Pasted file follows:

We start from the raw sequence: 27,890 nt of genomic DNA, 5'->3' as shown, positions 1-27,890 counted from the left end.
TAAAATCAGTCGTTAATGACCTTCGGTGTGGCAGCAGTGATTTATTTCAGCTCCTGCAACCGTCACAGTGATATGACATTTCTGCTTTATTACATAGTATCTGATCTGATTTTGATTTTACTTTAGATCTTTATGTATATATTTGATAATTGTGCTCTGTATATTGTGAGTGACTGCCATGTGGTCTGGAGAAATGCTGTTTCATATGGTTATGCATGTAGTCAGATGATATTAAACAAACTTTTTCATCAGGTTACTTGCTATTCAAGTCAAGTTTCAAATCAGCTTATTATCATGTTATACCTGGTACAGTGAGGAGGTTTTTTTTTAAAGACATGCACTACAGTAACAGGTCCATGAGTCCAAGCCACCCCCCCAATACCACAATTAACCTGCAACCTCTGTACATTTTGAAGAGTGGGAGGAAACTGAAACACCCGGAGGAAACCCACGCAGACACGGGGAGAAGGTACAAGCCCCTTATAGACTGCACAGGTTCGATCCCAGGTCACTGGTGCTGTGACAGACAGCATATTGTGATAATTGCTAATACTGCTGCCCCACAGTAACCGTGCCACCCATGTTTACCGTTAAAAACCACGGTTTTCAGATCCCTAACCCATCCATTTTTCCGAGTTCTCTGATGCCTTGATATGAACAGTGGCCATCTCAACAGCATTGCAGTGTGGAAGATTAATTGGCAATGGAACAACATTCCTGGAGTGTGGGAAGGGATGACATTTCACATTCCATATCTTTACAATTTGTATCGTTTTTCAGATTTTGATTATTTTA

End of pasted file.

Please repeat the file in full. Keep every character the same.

We start from the raw sequence: 27,890 nt of genomic DNA, 5'->3' as shown, positions 1-27,890 counted from the left end.
TAAAATCAGTCGTTAATGACCTTCGGTGTGGCAGCAGTGATTTATTTCAGCTCCTGCAACCGTCACAGTGATATGACATTTCTGCTTTATTACATAGTATCTGATCTGATTTTGATTTTACTTTAGATCTTTATGTATATATTTGATAATTGTGCTCTGTATATTGTGAGTGACTGCCATGTGGTCTGGAGAAATGCTGTTTCATATGGTTATGCATGTAGTCAGATGATATTAAACAAACTTTTTCATCAGGTTACTTGCTATTCAAGTCAAGTTTCAAATCAGCTTATTATCATGTTATACCTGGTACAGTGAGGAGGTTTTTTTTTAAAGACATGCACTACAGTAACAGGTCCATGAGTCCAAGCCACCCCCCCAATACCACAATTAACCTGCAACCTCTGTACATTTTGAAGAGTGGGAGGAAACTGAAACACCCGGAGGAAACCCACGCAGACACGGGGAGAAGGTACAAGCCCCTTATAGACTGCACAGGTTCGATCCCAGGTCACTGGTGCTGTGACAGACAGCATATTGTGATAATTGCTAATACTGCTGCCCCACAGTAACCGTGCCACCCATGTTTACCGTTAAAAACCACGGTTTTCAGATCCCTAACCCATCCATTTTTCCGAGTTCTCTGATGCCTTGATATGAACAGTGGCCATCTCAACAGCATTGCAGTGTGGAAGATTAATTGGCAATGGAACAACATTCCTGGAGTGTGGGAAGGGATGACATTTCACATTCCATATCTTTACAATTTGTATCGTTTTTCAGATTTTGATTATTTTA